How to Avoid Sunburn on Lake Lanier This Summer
The hottest months of summer are here. Lake Lanier is more appealing than ever, especially after all the rain we had in June of 2017. Getting out in the sun is nothing but fun — if you know how to avoid sunburns.
The American Cancer Society recently updated its information on how to limit your exposure to the sun’s ultraviolet rays (UV) and its link to skin cancer.
Sunlight is the primary source of UV rays, but you don’t have to live in your attic.
- Slip on a shirt.
- Slop on sunscreen.
- Slap on a hat.
- Wrap on sunglasses to protect the eyes and skin around them.
- This is particularly important between the hours of 10 am and 4 pm, when UV light is strongest.
- Be especially careful on the beach because sand and water reflect sunlight, increasing the amount of UV radiation you get. UV rays can also reach below the water’s surface, so you can still get a burn even if you’re in the water and feeling cool.
- Typical car, home, and office windows block most UVB rays but some UVA rays get through.
Protect your skin with clothing
- In the sun, wear clothing to cover your skin.
- Long-sleeved shirts, long pants, or long skirts cover the most skin and are the most protective. If light gets through, so do UV rays.
- Sunscreen protects skin from UV rays, but it’s just a filter and doesn’t block all UV rays.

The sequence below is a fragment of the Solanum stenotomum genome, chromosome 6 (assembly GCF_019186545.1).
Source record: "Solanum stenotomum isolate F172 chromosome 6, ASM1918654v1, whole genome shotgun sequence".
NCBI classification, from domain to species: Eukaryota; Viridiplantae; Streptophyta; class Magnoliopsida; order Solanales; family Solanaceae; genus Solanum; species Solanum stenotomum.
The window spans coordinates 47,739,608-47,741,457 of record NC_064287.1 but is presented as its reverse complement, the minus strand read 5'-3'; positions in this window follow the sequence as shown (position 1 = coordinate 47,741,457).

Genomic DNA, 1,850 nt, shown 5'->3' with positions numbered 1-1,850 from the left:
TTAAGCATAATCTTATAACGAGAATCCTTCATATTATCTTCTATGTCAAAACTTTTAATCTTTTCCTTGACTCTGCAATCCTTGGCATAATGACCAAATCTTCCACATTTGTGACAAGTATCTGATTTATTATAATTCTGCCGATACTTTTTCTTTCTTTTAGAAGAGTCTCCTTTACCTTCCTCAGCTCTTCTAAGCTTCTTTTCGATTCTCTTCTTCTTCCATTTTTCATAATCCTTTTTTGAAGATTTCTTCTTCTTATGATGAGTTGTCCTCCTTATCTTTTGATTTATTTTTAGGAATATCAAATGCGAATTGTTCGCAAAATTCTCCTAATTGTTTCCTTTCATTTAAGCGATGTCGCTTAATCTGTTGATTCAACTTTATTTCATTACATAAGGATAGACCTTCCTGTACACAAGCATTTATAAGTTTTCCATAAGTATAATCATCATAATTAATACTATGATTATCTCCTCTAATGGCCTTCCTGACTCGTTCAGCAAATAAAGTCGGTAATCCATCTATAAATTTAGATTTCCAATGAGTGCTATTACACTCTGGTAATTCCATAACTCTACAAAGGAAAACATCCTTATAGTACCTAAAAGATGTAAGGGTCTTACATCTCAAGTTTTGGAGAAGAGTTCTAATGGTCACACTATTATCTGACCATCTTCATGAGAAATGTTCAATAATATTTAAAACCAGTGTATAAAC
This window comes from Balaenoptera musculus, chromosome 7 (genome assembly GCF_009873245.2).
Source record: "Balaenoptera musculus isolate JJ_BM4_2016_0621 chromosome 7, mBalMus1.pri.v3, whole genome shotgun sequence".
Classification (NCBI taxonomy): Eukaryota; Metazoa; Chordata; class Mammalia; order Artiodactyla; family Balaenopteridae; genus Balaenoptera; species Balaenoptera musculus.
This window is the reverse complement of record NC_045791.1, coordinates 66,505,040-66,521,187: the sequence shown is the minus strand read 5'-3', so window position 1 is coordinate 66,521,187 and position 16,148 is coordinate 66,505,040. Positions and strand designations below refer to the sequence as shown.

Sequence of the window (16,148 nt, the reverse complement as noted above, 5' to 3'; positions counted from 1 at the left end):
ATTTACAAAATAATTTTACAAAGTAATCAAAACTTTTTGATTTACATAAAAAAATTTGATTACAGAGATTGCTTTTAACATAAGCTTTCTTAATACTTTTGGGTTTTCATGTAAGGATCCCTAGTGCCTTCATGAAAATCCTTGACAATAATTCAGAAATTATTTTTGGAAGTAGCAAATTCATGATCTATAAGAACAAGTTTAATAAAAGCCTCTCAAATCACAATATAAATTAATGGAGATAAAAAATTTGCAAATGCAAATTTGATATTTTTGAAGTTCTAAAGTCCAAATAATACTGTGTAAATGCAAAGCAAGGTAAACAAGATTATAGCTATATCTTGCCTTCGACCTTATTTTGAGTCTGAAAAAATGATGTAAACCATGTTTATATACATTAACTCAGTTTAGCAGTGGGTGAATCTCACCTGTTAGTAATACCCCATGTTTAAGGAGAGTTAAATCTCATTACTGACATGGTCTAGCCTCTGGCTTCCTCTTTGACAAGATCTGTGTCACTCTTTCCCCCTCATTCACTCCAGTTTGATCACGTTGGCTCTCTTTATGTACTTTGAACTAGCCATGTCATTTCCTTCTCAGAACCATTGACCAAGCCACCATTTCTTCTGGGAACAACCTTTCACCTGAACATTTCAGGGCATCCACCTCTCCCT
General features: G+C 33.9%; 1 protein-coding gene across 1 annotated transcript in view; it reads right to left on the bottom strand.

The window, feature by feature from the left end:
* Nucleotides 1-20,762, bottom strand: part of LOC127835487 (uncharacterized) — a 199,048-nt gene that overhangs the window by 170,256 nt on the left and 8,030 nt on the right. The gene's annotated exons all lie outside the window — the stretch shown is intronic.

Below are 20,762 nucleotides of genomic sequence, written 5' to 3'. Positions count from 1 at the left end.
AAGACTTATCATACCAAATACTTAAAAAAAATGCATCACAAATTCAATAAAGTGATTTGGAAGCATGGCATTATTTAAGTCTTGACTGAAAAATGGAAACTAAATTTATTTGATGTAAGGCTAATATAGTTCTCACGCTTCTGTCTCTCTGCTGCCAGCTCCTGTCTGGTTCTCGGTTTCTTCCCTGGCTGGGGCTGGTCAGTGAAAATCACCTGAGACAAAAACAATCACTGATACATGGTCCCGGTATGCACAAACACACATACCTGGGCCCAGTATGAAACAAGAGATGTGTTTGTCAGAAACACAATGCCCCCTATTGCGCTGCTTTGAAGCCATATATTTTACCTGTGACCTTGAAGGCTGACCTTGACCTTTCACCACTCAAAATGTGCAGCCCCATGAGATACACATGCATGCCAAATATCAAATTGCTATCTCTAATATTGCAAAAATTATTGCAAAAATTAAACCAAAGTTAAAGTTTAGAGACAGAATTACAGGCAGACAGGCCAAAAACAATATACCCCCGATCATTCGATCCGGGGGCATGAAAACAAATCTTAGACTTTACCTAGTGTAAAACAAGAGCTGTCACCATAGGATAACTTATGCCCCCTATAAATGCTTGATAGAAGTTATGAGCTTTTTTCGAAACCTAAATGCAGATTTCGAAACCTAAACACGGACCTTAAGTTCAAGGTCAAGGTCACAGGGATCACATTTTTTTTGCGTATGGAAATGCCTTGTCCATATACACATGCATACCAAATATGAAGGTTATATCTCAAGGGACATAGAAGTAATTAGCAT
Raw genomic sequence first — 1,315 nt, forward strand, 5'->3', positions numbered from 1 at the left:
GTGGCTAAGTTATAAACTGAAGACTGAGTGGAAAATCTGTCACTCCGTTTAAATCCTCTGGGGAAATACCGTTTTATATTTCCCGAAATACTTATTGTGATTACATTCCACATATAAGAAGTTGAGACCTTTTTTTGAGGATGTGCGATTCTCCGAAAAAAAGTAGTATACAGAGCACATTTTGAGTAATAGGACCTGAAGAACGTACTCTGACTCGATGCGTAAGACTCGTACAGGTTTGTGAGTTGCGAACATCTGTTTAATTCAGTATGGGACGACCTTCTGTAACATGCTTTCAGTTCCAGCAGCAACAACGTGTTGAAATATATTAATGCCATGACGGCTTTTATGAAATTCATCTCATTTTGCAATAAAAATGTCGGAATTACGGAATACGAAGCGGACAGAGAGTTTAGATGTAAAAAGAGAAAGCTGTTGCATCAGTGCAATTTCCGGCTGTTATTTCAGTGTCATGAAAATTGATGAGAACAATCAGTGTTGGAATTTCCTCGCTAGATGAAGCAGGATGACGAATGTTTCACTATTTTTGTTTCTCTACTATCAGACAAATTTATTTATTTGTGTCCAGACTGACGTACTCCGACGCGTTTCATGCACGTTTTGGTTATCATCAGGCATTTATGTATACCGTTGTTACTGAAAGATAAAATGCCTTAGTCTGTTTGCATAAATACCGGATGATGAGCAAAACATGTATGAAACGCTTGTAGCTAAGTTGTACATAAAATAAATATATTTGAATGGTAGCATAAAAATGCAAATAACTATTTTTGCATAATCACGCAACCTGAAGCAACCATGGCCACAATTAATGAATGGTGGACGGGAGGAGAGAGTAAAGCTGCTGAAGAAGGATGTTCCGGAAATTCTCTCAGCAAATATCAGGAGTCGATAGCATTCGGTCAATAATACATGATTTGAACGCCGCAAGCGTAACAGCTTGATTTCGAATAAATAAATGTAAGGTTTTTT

- Sunscreen should not be used to prolong your time in the sun. It’s not your best defense.
- The SPF number is the level of protection the sunscreen provides against UVB rays.
- For example, when applying an SPF 30 sunscreen correctly, you get the equivalent of 1 minute of UVB rays for each 30 minutes you spend in the sun. So, 1 hour in the sun wearing SPF 30 sunscreen is the same as spending 2 minutes totally unprotected.
- People often do not apply enough sunscreen, so they get less actual protection.
Be sure to apply the sunscreen properly
- Pay close attention to your face, ears, neck, arms, and any other areas not covered by clothing. If you’re going to wear insect repellent or makeup, put the sunscreen on first.
Wear a hat
- A hat with a 2-3″ brim all around is ideal because it protects areas that are often exposed to intense sun, such as the ears, eyes, forehead, nose, and scalp.
Wear sunglasses that block UV rays
- UV-blocking sunglasses are important for protecting the delicate skin around the eyes, as well as the eyes themselves. Darker glasses are not necessarily better because UV protection comes from an invisible chemical in or applied to the lenses, not from the color or darkness of the lenses.
Protect children from the sun
- Children need smaller versions of real, protective adult sunglasses – not toy sunglasses.
- Children need special attention. They tend to spend more time outdoors, can burn more easily, and may not be aware of the dangers.
- Develop the habit of using sunscreen on exposed skin for yourself and your children whenever you go outdoors and may be exposed to large amounts of sunlight.
- Babies younger than 6 months should be kept out of direct sunlight and protected from the sun using hats and protective clothing. Sunscreen may be used on small areas of exposed skin, only if adequate clothing and shade are not available.
Enjoy Lake Lanier’s sunny skies, warm waters and perfect beaches. And avoid sunburns too.